3 years

No One Wants to be Like India

Page 1 of 1
Parag Khanna has always been on the go. Open’s David Lepeska recently corralled him for a wide-ranging discussion. Excerpts

Q You’ve said “India will never rival China” but to what extent can India claw its way back, close the gap in the next 20, 30 years?

A Will the Indian economy grow to rival China’s? Not any time soon. Right now it’s 1.5 per cent compared to China’s 16 per cent of the global economy, $1 or $2 trillion FDI per year compared to a couple hundred billion. Indians always say, ‘Well, give us 10 years, 15 years…’ Oh right, so China is going to freeze in time so you can catch up? No, everything is always in motion.

Q What about the oft-cited Indian advantages of democracy and an ability to innovate—don’t those count for something?

A No, on both counts. We underestimate the Chinese because we believe all they are is rote copycats. But they’re investing in innovation. About democracy, I have two words on that: one is Burma, the other is Tibet. These are examples of India throwing democracy out the window for natural gas and territorial security. At the end of the day, the question is: who do you want to be like? People talk about a ‘China model’ all over the world today; a lot of people want to be like China, but no one wants to be like India. Not yet anyway. In my next book, I write about the ‘Indian model’. It’s a model of public-private governance, like the relationship between the Planning Commission and the Confederation of Indian Industry (CII). It’s like this [raising two entwined fingers], and that’s been one of the best things that ever happened to India...

Q What does the decline of national political parties mean for India and its democracy?

A This whole national party versus regional party thing is part of what I call post-colonial entropy, which is a very fancy way of saying that the elements of central administrative authority that existed in the colonial era are gradually decaying along multiple lines. Pakistan is the world’s most acute example of it, but there is evidence that it exists in India as well. You have a resurgence of caste-based, ethnic, geographic and linguistic identities.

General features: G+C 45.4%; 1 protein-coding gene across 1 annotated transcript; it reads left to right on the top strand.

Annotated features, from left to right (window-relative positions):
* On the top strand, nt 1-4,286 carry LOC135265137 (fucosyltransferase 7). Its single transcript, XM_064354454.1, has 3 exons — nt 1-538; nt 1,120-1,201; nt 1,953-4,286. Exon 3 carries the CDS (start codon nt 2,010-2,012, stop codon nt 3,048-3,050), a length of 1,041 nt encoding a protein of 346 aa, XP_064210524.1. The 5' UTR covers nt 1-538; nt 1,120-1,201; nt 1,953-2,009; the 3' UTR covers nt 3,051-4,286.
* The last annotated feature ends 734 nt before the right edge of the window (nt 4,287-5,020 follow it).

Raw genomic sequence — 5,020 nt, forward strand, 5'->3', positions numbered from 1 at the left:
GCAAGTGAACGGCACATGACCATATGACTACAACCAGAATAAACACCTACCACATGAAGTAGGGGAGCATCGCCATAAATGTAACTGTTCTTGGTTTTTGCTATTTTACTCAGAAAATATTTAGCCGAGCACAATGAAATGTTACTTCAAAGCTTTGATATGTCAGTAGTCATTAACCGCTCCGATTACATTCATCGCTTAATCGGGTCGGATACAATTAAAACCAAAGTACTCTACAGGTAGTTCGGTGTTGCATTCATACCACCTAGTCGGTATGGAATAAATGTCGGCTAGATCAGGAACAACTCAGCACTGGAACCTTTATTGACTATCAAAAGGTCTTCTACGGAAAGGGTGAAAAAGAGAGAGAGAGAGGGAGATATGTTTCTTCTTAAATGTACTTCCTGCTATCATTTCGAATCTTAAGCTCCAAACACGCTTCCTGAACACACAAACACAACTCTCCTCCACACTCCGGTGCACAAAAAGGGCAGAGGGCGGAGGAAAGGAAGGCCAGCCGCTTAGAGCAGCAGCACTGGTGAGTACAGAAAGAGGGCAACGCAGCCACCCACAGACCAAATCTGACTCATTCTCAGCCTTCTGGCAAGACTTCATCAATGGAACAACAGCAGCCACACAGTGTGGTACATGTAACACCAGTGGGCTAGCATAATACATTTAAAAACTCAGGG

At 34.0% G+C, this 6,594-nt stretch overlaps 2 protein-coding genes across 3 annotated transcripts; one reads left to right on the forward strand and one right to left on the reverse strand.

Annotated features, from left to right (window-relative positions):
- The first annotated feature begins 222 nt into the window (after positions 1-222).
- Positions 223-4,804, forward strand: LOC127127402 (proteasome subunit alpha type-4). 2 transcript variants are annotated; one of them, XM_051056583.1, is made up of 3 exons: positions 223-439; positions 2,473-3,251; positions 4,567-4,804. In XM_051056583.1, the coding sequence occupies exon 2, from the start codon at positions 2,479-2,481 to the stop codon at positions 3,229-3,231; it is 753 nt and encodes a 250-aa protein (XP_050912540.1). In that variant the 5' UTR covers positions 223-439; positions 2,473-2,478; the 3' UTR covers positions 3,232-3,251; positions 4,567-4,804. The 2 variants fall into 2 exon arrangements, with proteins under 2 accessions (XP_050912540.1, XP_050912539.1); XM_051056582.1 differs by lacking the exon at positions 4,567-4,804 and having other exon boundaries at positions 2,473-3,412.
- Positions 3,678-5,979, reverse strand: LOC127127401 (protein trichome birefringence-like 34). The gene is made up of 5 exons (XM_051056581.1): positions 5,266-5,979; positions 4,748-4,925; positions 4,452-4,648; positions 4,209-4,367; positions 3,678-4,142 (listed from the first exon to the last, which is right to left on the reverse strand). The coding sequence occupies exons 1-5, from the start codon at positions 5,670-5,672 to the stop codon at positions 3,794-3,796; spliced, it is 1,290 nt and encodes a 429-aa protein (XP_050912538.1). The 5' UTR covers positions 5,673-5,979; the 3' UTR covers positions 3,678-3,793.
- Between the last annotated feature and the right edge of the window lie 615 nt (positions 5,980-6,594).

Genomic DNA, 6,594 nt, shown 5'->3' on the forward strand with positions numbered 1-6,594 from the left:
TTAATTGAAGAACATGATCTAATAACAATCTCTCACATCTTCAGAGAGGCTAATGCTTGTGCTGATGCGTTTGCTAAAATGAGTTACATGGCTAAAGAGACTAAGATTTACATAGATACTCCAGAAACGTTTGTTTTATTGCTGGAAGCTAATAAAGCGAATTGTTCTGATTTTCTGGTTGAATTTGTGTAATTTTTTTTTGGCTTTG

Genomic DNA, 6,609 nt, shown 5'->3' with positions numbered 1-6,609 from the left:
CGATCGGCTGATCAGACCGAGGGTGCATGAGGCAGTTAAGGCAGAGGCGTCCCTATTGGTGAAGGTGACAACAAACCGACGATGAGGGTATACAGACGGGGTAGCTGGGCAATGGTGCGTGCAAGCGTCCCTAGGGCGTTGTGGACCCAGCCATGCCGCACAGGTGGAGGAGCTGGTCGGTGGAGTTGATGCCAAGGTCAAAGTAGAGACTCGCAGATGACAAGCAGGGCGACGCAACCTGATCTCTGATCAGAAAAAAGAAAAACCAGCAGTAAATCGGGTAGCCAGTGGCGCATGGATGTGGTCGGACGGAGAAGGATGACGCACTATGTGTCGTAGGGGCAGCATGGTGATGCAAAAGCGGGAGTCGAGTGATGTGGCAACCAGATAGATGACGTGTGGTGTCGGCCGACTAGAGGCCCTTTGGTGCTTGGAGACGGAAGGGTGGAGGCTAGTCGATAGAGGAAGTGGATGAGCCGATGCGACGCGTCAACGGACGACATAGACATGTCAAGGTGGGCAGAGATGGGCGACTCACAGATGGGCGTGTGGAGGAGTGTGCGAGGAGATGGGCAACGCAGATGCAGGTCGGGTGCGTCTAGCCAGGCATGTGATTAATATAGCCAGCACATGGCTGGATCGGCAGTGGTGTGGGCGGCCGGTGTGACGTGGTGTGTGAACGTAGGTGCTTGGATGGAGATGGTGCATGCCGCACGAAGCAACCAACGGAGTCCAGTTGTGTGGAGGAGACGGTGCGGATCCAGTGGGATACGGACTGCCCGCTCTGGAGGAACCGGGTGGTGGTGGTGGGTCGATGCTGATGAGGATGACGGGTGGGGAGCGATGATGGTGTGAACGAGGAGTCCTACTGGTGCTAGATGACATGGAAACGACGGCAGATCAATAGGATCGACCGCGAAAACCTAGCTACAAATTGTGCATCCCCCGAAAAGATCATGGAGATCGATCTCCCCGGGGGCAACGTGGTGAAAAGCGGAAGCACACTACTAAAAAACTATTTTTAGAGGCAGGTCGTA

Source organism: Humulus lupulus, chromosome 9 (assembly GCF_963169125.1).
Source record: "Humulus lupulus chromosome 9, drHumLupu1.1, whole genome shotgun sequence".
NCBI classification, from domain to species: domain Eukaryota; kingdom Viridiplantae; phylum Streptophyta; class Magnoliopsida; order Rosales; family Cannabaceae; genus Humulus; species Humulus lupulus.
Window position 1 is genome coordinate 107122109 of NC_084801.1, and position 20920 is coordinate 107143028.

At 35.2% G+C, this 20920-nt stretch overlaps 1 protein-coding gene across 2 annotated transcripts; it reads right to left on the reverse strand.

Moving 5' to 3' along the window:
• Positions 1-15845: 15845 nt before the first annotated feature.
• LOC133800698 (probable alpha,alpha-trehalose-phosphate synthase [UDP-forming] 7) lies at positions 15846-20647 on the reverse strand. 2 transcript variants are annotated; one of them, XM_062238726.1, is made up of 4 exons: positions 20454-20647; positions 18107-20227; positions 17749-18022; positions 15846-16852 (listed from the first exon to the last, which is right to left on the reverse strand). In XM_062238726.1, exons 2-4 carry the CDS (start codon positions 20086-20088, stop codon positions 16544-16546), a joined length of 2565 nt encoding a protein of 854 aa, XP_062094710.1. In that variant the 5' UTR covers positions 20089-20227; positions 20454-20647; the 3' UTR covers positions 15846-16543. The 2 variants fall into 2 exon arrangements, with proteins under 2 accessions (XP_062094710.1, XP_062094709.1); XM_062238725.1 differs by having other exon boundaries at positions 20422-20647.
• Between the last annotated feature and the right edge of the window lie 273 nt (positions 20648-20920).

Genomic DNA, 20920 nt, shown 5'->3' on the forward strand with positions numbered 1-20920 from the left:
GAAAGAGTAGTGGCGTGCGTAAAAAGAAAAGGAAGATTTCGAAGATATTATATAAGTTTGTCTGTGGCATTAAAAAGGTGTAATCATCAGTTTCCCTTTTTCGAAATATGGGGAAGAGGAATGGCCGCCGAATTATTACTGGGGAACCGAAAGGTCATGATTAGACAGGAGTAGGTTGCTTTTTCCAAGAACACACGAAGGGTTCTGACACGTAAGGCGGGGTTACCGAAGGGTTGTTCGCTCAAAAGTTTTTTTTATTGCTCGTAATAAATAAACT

Q Good or bad for India?

A There’s a good and a bad side to the fragmentation of Indian politics. The good side is that it encourages a kind of healthy competition, and a sense that people have a stake in something, if not in the Centre at least in their own area…. But what this exposes is that this hereditary dynasticism has to die. Even if the Congress does win by these razor-thin margins, it doesn’t mean they’re vindicated. The trend is still clear. If you want to differentiate yourself from Pakistan, you can’t be a Bhutto- and Sharif-like country, especially since we’ve had land reform in India and Pakistan hasn’t. Why the hell can we not graduate beyond the Gandhis? I want to see a meritocratic India otherwise the government will never have the respect the private sector has.

Q Is Pakistan on the brink of collapse?

A Everyone is always waiting for the Centre to collapse and declare a breakdown. Everyone is waiting for the Taliban to capture Islamabad to believe that Pakistan has fallen. Pakistan has fallen. You don’t have to wait for the headline.

Q Really, you believe that?

A Even under Musharraf, there were always three mutually hostile poles of power in the country: Islamists, civilians and the military. That is a political civil war. You could then argue that Pakistan is in an eternal civil war. Yes, it is eternal—until the state changes shape. I don’t think Pakistan will continue in its present geographical form. Every couple of years, the map of the world looks different. The relationship between borders, people and resources is always in flux. We should not be sentimentally wedded to any country as it appears today.

Q Speaking of being wedded to a country, how do you define yourself?
A
I’m a New Yorker. Every other identity requires qualification. I could say I’m Indian but an American citizen. Again, I have to qualify my Indianness because India won’t give me my passport back because they haven’t changed the dual citizenship law. The Indian government is too afraid to give it to people like me because there are about 20 million of us.